Sales of organic food in France have increased more than three fold since 2007, and 42 percent of sales went through supermarkets in 2016. A report from the French consumer association UFC-Que Choisir examined the retail pricing of organic foods and found supermarkets had profit margins on organic products that were 96% higher than on conventional products. Furthermore, only half of the price difference between organic and non-organic products is returned to farmers. Over three-quarters (77%) of French shoppers say high prices stop them form choosing more organic food.
According to the research firm MarketLine and its Global Organic Food report, the global market in organic food expanded between 2012 and 2016 at a compound annual growth rate (CAGR) of 10.9 percent, and is forecast to accelerate to a value of $187.6 billion by 2021, representing a CAGR of 13.8 percent. Sales in the Asia-Pacific region, especially China, are expected to expand more rapidly than in North America. The United States’ share of the global market is expected to shift form 45 percent today to 34 percent in 2021. Increased knowledge of the environmental and health benefits of organic food is expected to drive demand.
Brazil’s Committee on Transparency, Governance, Supervision and Control and Consumer Protection approved a Senate Bill on organic cosmetics. If the bill is approved by the full legislature, organic cosmetics would have their inputs certified as meeting Brazil’s organic regulations.
Products exported from India must meet the country’s National Programme for Organic Production, and a recent survey of businesses by the Indian Council for Research on International Economic Relations calls for similar standards for products sold domestically. Having these standards in place would enable international equivalence agreements and reduce the cost of exports. In addition, the businesses encouraged the government to develop a vision for short and long term plans for regulations for the organic sector. Having such plans in place would stabilize the regulatory environment and spur investment in the organic sector.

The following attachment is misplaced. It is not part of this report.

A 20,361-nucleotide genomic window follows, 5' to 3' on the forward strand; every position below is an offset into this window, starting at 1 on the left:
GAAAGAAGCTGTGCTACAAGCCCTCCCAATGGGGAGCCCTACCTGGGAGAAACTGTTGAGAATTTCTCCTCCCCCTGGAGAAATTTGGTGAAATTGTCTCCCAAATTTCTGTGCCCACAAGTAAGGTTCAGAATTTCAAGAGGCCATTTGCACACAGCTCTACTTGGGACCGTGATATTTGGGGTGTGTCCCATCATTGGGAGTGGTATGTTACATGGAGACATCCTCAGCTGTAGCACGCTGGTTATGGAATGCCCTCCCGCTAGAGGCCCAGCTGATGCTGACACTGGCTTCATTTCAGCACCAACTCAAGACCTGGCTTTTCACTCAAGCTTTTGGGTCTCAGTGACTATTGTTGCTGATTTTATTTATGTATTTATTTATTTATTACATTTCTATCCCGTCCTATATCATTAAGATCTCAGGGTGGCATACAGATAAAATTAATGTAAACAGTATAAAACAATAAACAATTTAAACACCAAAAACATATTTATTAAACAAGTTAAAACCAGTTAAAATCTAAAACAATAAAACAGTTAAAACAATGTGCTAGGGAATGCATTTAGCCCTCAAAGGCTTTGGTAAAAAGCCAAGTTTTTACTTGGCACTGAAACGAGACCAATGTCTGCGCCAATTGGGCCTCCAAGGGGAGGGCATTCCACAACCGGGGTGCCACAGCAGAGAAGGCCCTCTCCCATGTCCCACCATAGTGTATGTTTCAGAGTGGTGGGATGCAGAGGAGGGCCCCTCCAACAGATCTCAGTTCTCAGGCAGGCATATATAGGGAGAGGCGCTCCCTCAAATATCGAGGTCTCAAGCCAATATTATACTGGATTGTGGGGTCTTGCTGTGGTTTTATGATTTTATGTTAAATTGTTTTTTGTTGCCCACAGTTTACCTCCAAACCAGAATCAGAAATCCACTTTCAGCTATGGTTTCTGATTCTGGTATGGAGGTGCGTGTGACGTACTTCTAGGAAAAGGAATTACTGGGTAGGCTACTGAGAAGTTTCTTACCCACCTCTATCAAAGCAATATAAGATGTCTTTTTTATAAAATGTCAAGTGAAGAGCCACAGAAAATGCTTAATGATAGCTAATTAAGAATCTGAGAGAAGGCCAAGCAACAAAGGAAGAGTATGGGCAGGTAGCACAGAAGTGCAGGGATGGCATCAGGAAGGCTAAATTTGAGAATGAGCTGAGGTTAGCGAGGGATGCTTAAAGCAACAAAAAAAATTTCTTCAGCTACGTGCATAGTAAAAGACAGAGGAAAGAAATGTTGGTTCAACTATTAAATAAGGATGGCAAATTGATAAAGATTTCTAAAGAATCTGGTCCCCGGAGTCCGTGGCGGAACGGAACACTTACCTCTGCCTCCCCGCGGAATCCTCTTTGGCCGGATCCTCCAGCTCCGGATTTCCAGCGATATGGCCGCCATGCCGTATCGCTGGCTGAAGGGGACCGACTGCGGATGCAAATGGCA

About 2.9 million eggs produced in Belgium and the Netherlands, including some organic eggs, were contaminated with the insecticide Fipronil, which is not approved for use with food-producing animals. The contamination may have resulted from tainted cleaning agents. Supermarkets have been removing the eggs from the shelves, and the food authorities have warned that children especially should not eat the eggs in question.
IFOAM—Organics International has released its annual report for 2016. The report examines its activities and spotlights organic economic, advocacy, and social activity worldwide.
July 31, 2017
Organic agriculture represented 7.5 percent of total agricultural land in Germany in 2016, and saw above-average growth of 14.9 percent in land devoted to organic farming. The minister of agriculture has said that his goal is to have 20% of Germany’s farmland as organic to support the country’s growing demand for organic products.